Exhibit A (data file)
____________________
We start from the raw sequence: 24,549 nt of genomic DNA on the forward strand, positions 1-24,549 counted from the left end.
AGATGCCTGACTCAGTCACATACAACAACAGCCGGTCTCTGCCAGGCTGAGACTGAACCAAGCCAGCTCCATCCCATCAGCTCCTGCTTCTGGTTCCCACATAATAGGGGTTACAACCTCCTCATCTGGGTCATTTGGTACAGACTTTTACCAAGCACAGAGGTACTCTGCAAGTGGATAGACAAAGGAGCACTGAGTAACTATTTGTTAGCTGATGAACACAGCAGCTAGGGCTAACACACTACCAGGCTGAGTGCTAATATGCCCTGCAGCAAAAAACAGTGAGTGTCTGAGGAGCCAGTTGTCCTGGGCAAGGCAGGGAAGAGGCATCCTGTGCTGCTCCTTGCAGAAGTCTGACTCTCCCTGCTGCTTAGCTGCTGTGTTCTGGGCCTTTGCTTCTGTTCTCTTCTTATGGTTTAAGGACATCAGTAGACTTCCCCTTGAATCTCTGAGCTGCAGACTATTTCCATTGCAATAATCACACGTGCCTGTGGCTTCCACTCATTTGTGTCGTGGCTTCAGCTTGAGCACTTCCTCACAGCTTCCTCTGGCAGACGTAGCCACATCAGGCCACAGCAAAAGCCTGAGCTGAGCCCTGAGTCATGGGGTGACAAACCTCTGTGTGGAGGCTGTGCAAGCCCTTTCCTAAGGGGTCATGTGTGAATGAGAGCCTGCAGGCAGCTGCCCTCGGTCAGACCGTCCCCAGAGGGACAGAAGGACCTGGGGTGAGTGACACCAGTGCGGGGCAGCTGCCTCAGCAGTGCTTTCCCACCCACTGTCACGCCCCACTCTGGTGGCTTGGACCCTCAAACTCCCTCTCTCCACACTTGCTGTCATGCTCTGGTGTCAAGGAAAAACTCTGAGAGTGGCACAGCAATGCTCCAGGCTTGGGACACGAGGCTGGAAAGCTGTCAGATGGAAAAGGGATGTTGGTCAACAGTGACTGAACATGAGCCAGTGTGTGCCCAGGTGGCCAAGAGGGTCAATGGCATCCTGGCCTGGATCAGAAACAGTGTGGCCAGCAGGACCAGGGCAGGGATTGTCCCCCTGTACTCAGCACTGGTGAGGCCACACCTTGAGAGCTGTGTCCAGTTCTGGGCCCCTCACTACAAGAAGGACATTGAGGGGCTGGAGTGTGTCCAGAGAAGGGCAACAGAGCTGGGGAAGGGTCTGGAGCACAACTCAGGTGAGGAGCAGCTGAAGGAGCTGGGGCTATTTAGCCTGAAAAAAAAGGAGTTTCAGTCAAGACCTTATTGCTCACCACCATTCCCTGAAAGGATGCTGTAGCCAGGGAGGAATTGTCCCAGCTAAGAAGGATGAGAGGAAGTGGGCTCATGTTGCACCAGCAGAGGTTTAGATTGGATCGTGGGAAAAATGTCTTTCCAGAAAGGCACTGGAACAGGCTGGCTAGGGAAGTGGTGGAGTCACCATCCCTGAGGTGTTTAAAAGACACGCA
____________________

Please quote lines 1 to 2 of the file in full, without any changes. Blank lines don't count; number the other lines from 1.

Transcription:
We start from the raw sequence: 24,549 nt of genomic DNA on the forward strand, positions 1-24,549 counted from the left end.
AGATGCCTGACTCAGTCACATACAACAACAGCCGGTCTCTGCCAGGCTGAGACTGAACCAAGCCAGCTCCATCCCATCAGCTCCTGCTTCTGGTTCCCACATAATAGGGGTTACAACCTCCTCATCTGGGTCATTTGGTACAGACTTTTACCAAGCACAGAGGTACTCTGCAAGTGGATAGACAAAGGAGCACTGAGTAACTATTTGTTAGCTGATGAACACAGCAGCTAGGGCTAACACACTACCAGGCTGAGTGCTAATATGCCCTGCAGCAAAAAACAGTGAGTGTCTGAGGAGCCAGTTGTCCTGGGCAAGGCAGGGAAGAGGCATCCTGTGCTGCTCCTTGCAGAAGTCTGACTCTCCCTGCTGCTTAGCTGCTGTGTTCTGGGCCTTTGCTTCTGTTCTCTTCTTATGGTTTAAGGACATCAGTAGACTTCCCCTTGAATCTCTGAGCTGCAGACTATTTCCATTGCAATAATCACACGTGCCTGTGGCTTCCACTCATTTGTGTCGTGGCTTCAGCTTGAGCACTTCCTCACAGCTTCCTCTGGCAGACGTAGCCACATCAGGCCACAGCAAAAGCCTGAGCTGAGCCCTGAGTCATGGGGTGACAAACCTCTGTGTGGAGGCTGTGCAAGCCCTTTCCTAAGGGGTCATGTGTGAATGAGAGCCTGCAGGCAGCTGCCCTCGGTCAGACCGTCCCCAGAGGGACAGAAGGACCTGGGGTGAGTGACACCAGTGCGGGGCAGCTGCCTCAGCAGTGCTTTCCCACCCACTGTCACGCCCCACTCTGGTGGCTTGGACCCTCAAACTCCCTCTCTCCACACTTGCTGTCATGCTCTGGTGTCAAGGAAAAACTCTGAGAGTGGCACAGCAATGCTCCAGGCTTGGGACACGAGGCTGGAAAGCTGTCAGATGGAAAAGGGATGTTGGTCAACAGTGACTGAACATGAGCCAGTGTGTGCCCAGGTGGCCAAGAGGGTCAATGGCATCCTGGCCTGGATCAGAAACAGTGTGGCCAGCAGGACCAGGGCAGGGATTGTCCCCCTGTACTCAGCACTGGTGAGGCCACACCTTGAGAGCTGTGTCCAGTTCTGGGCCCCTCACTACAAGAAGGACATTGAGGGGCTGGAGTGTGTCCAGAGAAGGGCAACAGAGCTGGGGAAGGGTCTGGAGCACAACTCAGGTGAGGAGCAGCTGAAGGAGCTGGGGCTATTTAGCCTGAAAAAAAAGGAGTTTCAGTCAAGACCTTATTGCTCACCACCATTCCCTGAAAGGATGCTGTAGCCAGGGAGGAATTGTCCCAGCTAAGAAGGATGAGAGGAAGTGGGCTCATGTTGCACCAGCAGAGGTTTAGATTGGATCGTGGGAAAAATGTCTTTCCAGAAAGGCACTGGAACAGGCTGGCTAGGGAAGTGGTGGAGTCACCATCCCTGAGGTGTTTAAAAGACACGCA